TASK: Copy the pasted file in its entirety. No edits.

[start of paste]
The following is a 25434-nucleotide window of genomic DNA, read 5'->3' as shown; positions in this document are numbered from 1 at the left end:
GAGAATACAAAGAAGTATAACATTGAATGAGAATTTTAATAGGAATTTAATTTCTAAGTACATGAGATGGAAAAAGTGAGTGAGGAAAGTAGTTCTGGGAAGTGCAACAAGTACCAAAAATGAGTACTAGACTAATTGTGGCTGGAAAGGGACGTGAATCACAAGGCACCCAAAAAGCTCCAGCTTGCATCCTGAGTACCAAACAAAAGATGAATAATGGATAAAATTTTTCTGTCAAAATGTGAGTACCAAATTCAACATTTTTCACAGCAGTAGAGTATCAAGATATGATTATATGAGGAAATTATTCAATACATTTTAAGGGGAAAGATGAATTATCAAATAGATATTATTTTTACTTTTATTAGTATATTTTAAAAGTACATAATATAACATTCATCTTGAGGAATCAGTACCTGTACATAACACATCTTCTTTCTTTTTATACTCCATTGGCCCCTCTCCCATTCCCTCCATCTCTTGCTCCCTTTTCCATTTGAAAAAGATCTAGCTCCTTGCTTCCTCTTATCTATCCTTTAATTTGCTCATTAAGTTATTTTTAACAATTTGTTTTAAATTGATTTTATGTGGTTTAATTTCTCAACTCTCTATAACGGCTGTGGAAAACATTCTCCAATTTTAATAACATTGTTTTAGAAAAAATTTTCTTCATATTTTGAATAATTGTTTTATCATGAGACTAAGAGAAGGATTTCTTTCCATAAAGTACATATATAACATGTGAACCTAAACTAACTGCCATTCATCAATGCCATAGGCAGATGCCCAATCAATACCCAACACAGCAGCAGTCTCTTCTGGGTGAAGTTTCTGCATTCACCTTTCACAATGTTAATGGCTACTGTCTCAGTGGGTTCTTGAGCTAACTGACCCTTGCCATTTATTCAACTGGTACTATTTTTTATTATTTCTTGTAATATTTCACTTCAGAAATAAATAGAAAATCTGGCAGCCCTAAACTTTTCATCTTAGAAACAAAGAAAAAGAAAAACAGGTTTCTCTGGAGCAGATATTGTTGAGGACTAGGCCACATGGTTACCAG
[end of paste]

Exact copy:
The following is a 25434-nucleotide window of genomic DNA, read 5'->3' as shown; positions in this document are numbered from 1 at the left end:
GAGAATACAAAGAAGTATAACATTGAATGAGAATTTTAATAGGAATTTAATTTCTAAGTACATGAGATGGAAAAAGTGAGTGAGGAAAGTAGTTCTGGGAAGTGCAACAAGTACCAAAAATGAGTACTAGACTAATTGTGGCTGGAAAGGGACGTGAATCACAAGGCACCCAAAAAGCTCCAGCTTGCATCCTGAGTACCAAACAAAAGATGAATAATGGATAAAATTTTTCTGTCAAAATGTGAGTACCAAATTCAACATTTTTCACAGCAGTAGAGTATCAAGATATGATTATATGAGGAAATTATTCAATACATTTTAAGGGGAAAGATGAATTATCAAATAGATATTATTTTTACTTTTATTAGTATATTTTAAAAGTACATAATATAACATTCATCTTGAGGAATCAGTACCTGTACATAACACATCTTCTTTCTTTTTATACTCCATTGGCCCCTCTCCCATTCCCTCCATCTCTTGCTCCCTTTTCCATTTGAAAAAGATCTAGCTCCTTGCTTCCTCTTATCTATCCTTTAATTTGCTCATTAAGTTATTTTTAACAATTTGTTTTAAATTGATTTTATGTGGTTTAATTTCTCAACTCTCTATAACGGCTGTGGAAAACATTCTCCAATTTTAATAACATTGTTTTAGAAAAAATTTTCTTCATATTTTGAATAATTGTTTTATCATGAGACTAAGAGAAGGATTTCTTTCCATAAAGTACATATATAACATGTGAACCTAAACTAACTGCCATTCATCAATGCCATAGGCAGATGCCCAATCAATACCCAACACAGCAGCAGTCTCTTCTGGGTGAAGTTTCTGCATTCACCTTTCACAATGTTAATGGCTACTGTCTCAGTGGGTTCTTGAGCTAACTGACCCTTGCCATTTATTCAACTGGTACTATTTTTTATTATTTCTTGTAATATTTCACTTCAGAAATAAATAGAAAATCTGGCAGCCCTAAACTTTTCATCTTAGAAACAAAGAAAAAGAAAAACAGGTTTCTCTGGAGCAGATATTGTTGAGGACTAGGCCACATGGTTACCAG